Your reasoning follows using inclusion-exclusion. I would say that the wording of the problem statement ("each can belong to any number of a, b, c") implies that that a participant can belong to none of them, since zero is a number.
80 participants in total, each can belong to any number of (it is not stated but I assume they can belong to none of the sets as well).
Either one of these two following scenarios is correct, we have to figure out which one:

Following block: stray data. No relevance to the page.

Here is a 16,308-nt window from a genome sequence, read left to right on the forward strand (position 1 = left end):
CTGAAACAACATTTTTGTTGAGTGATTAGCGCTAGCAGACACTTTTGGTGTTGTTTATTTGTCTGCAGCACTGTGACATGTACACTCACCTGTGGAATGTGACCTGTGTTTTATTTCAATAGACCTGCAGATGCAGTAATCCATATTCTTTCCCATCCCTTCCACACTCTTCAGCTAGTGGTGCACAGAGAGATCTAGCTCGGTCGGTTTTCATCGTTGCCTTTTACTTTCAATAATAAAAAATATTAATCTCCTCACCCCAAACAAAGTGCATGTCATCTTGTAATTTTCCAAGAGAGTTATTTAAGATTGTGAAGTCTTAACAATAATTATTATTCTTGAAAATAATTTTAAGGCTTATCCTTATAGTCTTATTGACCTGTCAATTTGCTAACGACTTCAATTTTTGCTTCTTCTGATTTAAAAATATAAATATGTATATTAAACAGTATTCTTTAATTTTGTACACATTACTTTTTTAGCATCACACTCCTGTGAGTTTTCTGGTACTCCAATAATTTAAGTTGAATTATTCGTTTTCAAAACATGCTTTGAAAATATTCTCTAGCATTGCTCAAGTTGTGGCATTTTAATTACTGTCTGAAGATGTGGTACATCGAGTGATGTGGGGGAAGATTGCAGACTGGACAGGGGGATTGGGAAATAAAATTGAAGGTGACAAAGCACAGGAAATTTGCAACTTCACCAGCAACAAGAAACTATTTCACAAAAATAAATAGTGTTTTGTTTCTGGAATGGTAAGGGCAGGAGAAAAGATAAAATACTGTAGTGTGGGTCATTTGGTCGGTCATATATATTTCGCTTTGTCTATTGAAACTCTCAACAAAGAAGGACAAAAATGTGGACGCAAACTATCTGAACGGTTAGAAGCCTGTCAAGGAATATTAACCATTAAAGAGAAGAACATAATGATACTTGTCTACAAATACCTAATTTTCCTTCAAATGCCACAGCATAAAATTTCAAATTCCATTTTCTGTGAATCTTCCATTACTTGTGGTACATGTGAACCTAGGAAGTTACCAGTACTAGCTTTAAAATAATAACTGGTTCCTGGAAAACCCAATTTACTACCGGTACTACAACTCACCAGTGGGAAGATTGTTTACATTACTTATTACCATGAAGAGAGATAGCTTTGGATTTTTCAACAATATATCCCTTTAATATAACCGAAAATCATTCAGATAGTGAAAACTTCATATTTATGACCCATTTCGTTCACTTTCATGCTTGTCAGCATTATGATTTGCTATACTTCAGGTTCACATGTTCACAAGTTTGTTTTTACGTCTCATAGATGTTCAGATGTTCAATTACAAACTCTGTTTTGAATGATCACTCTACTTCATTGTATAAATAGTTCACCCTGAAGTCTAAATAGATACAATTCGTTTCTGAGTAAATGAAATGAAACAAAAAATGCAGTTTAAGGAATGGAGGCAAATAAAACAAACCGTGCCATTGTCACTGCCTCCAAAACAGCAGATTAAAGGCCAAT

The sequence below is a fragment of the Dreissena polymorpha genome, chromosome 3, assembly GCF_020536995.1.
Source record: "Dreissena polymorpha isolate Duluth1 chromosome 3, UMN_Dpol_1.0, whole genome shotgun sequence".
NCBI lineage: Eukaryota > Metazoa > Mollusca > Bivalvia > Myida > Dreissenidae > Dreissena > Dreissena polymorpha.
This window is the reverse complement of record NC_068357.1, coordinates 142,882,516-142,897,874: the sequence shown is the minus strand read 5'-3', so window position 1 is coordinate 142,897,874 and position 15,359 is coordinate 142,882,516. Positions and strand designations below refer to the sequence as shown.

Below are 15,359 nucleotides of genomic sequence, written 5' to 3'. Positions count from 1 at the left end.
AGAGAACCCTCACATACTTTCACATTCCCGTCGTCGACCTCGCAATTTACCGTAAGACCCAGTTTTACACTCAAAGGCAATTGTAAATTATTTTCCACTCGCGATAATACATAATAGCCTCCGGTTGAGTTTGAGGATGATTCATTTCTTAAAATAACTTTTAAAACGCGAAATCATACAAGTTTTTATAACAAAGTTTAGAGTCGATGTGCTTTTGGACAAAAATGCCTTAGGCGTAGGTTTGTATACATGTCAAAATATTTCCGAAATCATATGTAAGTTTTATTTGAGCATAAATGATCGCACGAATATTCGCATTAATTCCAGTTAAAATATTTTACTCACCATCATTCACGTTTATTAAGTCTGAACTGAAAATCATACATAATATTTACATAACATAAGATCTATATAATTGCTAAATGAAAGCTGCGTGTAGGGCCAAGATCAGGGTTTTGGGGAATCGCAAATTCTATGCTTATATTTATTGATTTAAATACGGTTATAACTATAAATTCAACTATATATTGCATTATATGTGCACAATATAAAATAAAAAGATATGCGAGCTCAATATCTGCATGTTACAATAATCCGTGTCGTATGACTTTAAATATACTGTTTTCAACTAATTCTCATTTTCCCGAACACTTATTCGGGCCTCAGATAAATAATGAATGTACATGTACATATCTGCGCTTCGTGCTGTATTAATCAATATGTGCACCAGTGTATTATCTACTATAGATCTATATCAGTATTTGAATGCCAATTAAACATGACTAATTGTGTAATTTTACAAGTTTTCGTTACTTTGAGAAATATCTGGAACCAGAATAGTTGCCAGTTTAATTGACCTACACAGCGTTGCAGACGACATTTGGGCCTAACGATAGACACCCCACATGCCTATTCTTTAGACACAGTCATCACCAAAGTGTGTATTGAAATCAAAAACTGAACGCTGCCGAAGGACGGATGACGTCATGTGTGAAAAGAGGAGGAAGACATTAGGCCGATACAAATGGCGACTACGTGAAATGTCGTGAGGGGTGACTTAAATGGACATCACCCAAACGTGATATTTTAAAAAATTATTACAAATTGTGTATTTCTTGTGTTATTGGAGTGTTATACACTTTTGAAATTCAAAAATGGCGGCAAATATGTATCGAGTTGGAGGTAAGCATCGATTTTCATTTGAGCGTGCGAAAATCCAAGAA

(1)
(2)
I reason that it is number 1 that is correct since must be true, but this can only be said if they can belong to none as if they can't must be true. If they can't belong to none then I don't see this as solvable as both are wrong. I would like for someone to please confirm/contradict my thoughts on this? Have I considered every reasonable way of looking at the scenario? If it is the first, does this mean that 20 people belong to none of the groups?